Step Three:  Base coat the “chalkboard”. Two coats will give you a good surface, but if you have a quality paint, one coat may just be all you need! Again, it helps to tape off the portion of the surface that you don’t want to paint – in this case, the freshly painted frame.  Make sure the paint on the frame is completely dry before you tape, or the tape may lift off the paint.

Step Four: Free hand draw, or transfer an outline of a tree.  There are many images online that work well – and you can follow a simple method such as the one used here- to transfer it onto your surface.  While you are at it, you can also free hand or transfer printed text – perhaps your family name, or “Family Tree” – or your favorite quote. (search “curly tree” for inspiration)

Step Five: Outline the transferred image with a medium tipped paint pen.  These pens work great if you are patient.  Shaking them, then pressing the tip onto a piece of scrap paper brings the paint to the tip.  Once wet, it flows pretty smoothly, giving a nice steady line. Add the names of each of the people that branch off the family “trunk” – children on the main branches, and grandchildren on the smaller branches.  Add a sweet pink heart to the trunk of the tree using either a small amount of acrylic paint, or a pink paint pen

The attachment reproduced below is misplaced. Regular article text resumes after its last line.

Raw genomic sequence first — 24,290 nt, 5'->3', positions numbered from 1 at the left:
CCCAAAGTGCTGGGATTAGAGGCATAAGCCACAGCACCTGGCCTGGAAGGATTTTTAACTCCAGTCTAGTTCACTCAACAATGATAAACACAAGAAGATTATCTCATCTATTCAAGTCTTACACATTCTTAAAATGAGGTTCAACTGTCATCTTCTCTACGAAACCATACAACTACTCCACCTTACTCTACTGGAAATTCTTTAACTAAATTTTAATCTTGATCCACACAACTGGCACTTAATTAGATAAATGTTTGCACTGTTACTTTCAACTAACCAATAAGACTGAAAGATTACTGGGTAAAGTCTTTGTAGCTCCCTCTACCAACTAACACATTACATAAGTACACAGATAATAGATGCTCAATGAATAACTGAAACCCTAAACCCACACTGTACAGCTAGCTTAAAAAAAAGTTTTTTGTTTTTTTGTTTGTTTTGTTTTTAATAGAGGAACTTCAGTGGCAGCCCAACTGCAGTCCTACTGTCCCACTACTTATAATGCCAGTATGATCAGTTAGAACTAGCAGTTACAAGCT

Step Six: Top coat to protect the painted surface.  Make sure that your work is completely dry before application.  One or two coats of a matte finish varnish or acrylic top coat provides scratch protection as well as some moisture resistance.